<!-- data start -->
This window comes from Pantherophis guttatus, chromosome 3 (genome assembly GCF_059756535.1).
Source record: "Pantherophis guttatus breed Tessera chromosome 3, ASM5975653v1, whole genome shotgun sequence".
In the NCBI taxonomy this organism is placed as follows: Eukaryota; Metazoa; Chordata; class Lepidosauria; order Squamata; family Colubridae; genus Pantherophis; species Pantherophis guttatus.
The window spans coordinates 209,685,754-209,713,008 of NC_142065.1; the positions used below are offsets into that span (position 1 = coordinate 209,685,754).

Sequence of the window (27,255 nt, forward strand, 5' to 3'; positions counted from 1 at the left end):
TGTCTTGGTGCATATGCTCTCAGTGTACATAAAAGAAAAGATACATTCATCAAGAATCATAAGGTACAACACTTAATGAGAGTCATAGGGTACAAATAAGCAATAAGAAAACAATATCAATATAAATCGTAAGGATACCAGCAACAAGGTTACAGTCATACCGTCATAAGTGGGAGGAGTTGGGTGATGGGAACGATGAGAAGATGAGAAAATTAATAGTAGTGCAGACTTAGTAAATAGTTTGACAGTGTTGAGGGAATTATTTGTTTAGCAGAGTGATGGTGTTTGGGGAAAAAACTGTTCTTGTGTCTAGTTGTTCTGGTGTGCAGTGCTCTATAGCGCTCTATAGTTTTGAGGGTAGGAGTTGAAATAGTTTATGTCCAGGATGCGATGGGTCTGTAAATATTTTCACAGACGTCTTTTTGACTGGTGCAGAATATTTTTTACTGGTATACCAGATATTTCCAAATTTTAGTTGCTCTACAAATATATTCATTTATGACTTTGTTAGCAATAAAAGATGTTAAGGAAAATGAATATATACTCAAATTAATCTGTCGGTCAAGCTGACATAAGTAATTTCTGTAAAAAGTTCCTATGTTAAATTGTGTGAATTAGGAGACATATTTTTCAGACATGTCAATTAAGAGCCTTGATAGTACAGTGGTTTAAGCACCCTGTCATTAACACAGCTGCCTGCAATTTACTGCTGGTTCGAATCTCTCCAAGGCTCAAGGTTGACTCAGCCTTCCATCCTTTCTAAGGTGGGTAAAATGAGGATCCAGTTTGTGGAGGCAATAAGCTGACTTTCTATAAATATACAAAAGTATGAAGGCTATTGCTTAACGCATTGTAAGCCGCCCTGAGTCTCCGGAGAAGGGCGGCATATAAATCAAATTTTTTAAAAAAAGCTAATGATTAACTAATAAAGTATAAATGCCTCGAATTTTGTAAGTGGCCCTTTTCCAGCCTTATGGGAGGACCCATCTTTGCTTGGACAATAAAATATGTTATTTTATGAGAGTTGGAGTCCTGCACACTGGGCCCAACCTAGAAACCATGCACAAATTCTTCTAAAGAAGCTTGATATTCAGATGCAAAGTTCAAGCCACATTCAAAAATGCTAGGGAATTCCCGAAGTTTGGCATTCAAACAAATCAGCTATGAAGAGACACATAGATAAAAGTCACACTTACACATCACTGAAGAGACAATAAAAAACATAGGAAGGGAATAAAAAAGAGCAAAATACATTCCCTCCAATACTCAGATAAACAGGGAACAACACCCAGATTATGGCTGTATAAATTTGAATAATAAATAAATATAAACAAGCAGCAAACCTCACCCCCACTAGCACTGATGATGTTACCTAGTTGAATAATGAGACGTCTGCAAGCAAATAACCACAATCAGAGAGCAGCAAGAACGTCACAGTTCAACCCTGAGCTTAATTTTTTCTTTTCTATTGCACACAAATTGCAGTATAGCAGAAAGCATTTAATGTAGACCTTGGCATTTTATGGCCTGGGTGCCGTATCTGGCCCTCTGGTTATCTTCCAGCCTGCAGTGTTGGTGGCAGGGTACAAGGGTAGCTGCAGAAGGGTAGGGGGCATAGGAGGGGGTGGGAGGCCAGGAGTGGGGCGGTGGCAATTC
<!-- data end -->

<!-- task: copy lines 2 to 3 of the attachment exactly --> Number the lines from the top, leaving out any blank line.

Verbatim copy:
Source record: "Pantherophis guttatus breed Tessera chromosome 3, ASM5975653v1, whole genome shotgun sequence".
In the NCBI taxonomy this organism is placed as follows: Eukaryota; Metazoa; Chordata; class Lepidosauria; order Squamata; family Colubridae; genus Pantherophis; species Pantherophis guttatus.